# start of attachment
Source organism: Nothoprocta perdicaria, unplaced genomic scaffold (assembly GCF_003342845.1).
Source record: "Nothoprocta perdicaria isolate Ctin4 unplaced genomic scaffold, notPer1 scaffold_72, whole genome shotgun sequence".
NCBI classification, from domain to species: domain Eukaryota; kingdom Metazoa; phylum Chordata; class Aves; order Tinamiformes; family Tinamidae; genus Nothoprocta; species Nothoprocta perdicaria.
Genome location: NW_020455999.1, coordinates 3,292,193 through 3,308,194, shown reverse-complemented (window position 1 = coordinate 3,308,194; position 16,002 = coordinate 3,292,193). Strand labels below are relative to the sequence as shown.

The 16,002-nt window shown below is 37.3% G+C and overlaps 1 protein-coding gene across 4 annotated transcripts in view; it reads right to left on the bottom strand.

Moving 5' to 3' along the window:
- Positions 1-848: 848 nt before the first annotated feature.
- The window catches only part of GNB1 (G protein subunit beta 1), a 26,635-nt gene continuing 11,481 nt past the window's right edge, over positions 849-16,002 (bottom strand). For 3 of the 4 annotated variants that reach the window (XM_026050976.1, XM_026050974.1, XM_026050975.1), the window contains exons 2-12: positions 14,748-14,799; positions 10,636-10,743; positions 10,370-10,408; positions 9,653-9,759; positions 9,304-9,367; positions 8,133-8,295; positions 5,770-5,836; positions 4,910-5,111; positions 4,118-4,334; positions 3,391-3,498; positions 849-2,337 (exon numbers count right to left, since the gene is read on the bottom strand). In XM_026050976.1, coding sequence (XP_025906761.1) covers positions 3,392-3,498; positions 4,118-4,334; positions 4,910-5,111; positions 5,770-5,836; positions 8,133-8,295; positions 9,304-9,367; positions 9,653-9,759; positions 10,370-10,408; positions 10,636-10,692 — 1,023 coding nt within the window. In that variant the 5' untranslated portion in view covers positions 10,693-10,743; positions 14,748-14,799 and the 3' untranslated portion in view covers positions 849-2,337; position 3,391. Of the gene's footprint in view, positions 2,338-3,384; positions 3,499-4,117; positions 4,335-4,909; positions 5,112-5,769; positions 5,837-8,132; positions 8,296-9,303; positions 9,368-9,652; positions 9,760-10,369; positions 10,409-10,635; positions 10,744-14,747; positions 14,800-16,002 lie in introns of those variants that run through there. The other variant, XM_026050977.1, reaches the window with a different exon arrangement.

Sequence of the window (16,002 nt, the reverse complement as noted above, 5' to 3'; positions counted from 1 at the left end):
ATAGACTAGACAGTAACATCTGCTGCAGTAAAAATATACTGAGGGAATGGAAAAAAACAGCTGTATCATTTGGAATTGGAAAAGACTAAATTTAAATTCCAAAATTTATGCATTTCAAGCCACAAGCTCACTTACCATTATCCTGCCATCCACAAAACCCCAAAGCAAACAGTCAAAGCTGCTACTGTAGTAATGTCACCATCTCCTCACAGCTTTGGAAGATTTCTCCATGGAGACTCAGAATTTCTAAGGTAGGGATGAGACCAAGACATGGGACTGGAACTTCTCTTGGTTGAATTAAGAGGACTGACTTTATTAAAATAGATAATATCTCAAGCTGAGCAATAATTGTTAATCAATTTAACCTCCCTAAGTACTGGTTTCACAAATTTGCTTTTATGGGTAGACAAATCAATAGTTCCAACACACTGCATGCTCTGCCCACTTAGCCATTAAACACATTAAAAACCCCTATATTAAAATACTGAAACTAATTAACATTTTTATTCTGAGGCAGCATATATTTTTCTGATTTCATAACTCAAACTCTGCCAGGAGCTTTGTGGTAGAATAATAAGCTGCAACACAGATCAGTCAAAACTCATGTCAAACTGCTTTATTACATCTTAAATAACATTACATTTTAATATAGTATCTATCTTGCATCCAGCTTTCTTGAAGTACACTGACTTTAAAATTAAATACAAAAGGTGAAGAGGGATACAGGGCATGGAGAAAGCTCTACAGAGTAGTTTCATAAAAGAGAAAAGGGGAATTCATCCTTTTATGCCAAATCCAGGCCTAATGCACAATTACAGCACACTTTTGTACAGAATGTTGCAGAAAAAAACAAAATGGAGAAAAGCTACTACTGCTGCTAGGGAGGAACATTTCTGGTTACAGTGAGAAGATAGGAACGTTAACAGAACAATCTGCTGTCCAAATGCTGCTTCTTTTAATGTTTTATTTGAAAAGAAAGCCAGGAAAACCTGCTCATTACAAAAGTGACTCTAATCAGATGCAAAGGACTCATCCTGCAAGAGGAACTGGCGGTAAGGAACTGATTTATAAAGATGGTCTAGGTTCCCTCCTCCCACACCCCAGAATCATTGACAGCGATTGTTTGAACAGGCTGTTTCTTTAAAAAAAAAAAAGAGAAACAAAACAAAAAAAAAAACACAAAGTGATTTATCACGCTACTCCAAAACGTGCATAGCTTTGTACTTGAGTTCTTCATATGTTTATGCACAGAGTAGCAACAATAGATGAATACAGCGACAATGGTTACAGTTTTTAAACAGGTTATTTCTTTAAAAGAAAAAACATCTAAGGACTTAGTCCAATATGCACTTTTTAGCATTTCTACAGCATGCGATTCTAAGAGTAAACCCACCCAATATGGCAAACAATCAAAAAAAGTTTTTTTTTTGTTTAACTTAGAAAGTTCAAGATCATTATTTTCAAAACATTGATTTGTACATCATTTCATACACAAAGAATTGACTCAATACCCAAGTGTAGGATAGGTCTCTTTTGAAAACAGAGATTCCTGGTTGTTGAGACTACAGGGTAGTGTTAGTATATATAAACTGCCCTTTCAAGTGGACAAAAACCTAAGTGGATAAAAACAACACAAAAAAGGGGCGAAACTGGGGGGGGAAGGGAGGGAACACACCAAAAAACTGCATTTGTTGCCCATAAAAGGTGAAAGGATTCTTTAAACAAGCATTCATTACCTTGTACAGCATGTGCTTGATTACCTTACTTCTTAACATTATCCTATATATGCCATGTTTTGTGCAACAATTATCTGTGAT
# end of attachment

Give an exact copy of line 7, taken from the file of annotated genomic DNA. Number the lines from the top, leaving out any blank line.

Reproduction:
- Positions 1-848: 848 nt before the first annotated feature.